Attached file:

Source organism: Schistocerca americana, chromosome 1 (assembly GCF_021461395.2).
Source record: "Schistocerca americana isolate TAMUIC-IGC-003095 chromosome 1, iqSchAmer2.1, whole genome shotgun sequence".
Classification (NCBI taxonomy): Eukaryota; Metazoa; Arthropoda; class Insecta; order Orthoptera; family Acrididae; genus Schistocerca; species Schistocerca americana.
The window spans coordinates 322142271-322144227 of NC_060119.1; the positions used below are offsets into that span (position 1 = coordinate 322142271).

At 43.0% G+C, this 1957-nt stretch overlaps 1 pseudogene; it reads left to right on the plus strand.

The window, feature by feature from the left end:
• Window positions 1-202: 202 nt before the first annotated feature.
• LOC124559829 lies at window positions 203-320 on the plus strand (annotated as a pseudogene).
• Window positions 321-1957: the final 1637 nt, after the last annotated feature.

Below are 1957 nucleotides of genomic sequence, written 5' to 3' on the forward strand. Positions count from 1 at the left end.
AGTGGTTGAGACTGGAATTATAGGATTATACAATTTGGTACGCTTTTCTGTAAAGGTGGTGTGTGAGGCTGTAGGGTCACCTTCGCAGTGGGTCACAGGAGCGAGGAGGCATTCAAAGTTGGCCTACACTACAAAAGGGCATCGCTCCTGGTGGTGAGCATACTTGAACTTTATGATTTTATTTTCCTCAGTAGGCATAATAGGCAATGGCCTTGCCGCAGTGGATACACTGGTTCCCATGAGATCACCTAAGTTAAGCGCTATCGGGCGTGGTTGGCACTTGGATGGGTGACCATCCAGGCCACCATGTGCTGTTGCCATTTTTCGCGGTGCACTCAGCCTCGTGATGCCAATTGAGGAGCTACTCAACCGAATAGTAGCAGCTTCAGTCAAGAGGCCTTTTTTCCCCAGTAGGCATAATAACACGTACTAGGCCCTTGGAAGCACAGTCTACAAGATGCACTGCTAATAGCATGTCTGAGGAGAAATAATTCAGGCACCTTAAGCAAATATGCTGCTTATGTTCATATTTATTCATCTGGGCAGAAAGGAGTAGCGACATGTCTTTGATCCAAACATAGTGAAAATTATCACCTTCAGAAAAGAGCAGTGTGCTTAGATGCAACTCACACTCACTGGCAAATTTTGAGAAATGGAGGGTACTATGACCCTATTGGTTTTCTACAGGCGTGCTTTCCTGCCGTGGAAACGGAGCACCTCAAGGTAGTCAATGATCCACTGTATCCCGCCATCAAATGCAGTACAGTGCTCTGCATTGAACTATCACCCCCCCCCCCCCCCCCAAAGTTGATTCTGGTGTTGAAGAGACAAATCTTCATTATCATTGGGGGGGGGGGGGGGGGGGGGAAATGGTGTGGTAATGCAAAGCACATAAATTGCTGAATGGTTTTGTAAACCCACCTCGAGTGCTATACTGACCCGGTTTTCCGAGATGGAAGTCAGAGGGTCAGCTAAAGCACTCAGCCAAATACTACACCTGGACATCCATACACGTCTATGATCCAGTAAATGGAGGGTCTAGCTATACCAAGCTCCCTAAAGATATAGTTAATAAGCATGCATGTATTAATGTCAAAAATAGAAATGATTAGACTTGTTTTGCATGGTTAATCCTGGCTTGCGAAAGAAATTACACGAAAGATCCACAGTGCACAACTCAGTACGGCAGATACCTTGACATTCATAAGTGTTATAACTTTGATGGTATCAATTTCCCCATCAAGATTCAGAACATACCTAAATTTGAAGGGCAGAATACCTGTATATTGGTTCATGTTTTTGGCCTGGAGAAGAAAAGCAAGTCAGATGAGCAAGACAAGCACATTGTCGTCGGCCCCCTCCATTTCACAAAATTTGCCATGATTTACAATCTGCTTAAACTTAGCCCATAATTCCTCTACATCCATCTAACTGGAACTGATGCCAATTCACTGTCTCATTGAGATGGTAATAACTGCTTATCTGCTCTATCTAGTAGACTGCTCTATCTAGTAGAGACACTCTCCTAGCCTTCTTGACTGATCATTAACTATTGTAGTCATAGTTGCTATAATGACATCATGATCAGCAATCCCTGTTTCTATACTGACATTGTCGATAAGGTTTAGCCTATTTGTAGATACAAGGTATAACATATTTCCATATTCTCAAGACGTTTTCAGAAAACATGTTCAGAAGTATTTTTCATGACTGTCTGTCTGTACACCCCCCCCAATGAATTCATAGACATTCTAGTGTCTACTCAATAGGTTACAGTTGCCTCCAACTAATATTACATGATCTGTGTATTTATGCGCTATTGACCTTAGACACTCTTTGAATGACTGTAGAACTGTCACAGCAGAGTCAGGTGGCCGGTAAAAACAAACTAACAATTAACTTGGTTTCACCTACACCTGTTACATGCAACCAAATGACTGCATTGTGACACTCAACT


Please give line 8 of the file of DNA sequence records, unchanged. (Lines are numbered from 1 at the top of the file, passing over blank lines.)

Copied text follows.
• LOC124559829 lies at window positions 203-320 on the plus strand (annotated as a pseudogene).